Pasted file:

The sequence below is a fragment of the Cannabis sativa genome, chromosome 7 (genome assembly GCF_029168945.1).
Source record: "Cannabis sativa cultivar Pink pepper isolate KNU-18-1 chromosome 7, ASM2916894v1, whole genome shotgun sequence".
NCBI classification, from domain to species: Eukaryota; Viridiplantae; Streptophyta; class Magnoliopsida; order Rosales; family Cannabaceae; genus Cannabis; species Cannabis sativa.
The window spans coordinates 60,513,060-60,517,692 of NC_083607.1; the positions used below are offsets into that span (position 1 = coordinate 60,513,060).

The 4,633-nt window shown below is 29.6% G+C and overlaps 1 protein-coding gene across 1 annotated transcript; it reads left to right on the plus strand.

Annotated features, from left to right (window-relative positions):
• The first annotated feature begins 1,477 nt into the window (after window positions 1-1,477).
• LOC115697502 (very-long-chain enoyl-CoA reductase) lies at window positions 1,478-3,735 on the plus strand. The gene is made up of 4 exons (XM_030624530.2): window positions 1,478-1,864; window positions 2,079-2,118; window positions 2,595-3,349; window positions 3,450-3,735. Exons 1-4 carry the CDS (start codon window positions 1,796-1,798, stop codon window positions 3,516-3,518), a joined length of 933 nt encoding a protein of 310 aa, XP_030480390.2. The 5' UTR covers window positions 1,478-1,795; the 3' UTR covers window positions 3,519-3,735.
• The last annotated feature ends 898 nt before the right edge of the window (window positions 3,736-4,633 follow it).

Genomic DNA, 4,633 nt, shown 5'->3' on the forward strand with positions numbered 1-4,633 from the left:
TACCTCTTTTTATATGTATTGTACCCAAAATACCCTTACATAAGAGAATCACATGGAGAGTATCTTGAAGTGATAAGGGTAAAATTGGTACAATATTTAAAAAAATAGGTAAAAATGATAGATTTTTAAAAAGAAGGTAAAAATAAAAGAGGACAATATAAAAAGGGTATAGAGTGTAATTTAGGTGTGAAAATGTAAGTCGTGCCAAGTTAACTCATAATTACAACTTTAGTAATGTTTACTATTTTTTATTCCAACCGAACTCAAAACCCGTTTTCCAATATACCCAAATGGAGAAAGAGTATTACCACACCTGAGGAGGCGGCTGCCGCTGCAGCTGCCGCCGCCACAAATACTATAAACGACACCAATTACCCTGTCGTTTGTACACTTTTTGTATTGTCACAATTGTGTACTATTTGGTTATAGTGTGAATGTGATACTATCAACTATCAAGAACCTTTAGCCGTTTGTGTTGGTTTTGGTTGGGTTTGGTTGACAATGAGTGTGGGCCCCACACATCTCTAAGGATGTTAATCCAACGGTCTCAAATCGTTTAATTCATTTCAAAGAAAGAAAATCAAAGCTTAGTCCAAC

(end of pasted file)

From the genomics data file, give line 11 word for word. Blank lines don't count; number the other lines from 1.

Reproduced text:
TACCTCTTTTTATATGTATTGTACCCAAAATACCCTTACATAAGAGAATCACATGGAGAGTATCTTGAAGTGATAAGGGTAAAATTGGTACAATATTTAAAAAAATAGGTAAAAATGATAGATTTTTAAAAAGAAGGTAAAAATAAAAGAGGACAATATAAAAAGGGTATAGAGTGTAATTTAGGTGTGAAAATGTAAGTCGTGCCAAGTTAACTCATAATTACAACTTTAGTAATGTTTACTATTTTTTATTCCAACCGAACTCAAAACCCGTTTTCCAATATACCCAAATGGAGAAAGAGTATTACCACACCTGAGGAGGCGGCTGCCGCTGCAGCTGCCGCCGCCACAAATACTATAAACGACACCAATTACCCTGTCGTTTGTACACTTTTTGTATTGTCACAATTGTGTACTATTTGGTTATAGTGTGAATGTGATACTATCAACTATCAAGAACCTTTAGCCGTTTGTGTTGGTTTTGGTTGGGTTTGGTTGACAATGAGTGTGGGCCCCACACATCTCTAAGGATGTTAATCCAACGGTCTCAAATCGTTTAATTCATTTCAAAGAAAGAAAATCAAAGCTTAGTCCAAC